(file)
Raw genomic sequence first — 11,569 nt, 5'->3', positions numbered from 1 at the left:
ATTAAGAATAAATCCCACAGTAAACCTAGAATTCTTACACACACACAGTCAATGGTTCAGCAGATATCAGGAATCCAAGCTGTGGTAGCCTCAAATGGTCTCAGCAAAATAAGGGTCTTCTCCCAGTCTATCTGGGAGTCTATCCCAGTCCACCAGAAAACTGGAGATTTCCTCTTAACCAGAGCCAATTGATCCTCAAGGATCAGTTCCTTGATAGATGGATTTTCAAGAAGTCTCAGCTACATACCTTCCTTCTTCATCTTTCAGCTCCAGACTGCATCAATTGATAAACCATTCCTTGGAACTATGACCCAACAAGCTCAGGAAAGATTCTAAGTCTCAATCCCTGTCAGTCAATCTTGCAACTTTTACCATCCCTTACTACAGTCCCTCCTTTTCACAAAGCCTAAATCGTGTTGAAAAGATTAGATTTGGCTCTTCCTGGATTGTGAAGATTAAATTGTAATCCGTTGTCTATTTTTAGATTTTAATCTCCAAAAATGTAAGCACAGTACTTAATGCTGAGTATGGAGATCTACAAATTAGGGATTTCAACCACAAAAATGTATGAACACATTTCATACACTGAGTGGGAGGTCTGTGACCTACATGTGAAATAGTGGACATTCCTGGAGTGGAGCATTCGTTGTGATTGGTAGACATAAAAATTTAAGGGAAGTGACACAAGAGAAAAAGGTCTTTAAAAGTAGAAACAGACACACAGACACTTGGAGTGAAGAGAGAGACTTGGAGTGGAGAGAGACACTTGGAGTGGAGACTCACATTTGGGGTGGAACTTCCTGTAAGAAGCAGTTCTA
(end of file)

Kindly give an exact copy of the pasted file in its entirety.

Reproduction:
Raw genomic sequence first — 11,569 nt, 5'->3', positions numbered from 1 at the left:
ATTAAGAATAAATCCCACAGTAAACCTAGAATTCTTACACACACACAGTCAATGGTTCAGCAGATATCAGGAATCCAAGCTGTGGTAGCCTCAAATGGTCTCAGCAAAATAAGGGTCTTCTCCCAGTCTATCTGGGAGTCTATCCCAGTCCACCAGAAAACTGGAGATTTCCTCTTAACCAGAGCCAATTGATCCTCAAGGATCAGTTCCTTGATAGATGGATTTTCAAGAAGTCTCAGCTACATACCTTCCTTCTTCATCTTTCAGCTCCAGACTGCATCAATTGATAAACCATTCCTTGGAACTATGACCCAACAAGCTCAGGAAAGATTCTAAGTCTCAATCCCTGTCAGTCAATCTTGCAACTTTTACCATCCCTTACTACAGTCCCTCCTTTTCACAAAGCCTAAATCGTGTTGAAAAGATTAGATTTGGCTCTTCCTGGATTGTGAAGATTAAATTGTAATCCGTTGTCTATTTTTAGATTTTAATCTCCAAAAATGTAAGCACAGTACTTAATGCTGAGTATGGAGATCTACAAATTAGGGATTTCAACCACAAAAATGTATGAACACATTTCATACACTGAGTGGGAGGTCTGTGACCTACATGTGAAATAGTGGACATTCCTGGAGTGGAGCATTCGTTGTGATTGGTAGACATAAAAATTTAAGGGAAGTGACACAAGAGAAAAAGGTCTTTAAAAGTAGAAACAGACACACAGACACTTGGAGTGAAGAGAGAGACTTGGAGTGGAGAGAGACACTTGGAGTGGAGACTCACATTTGGGGTGGAACTTCCTGTAAGAAGCAGTTCTA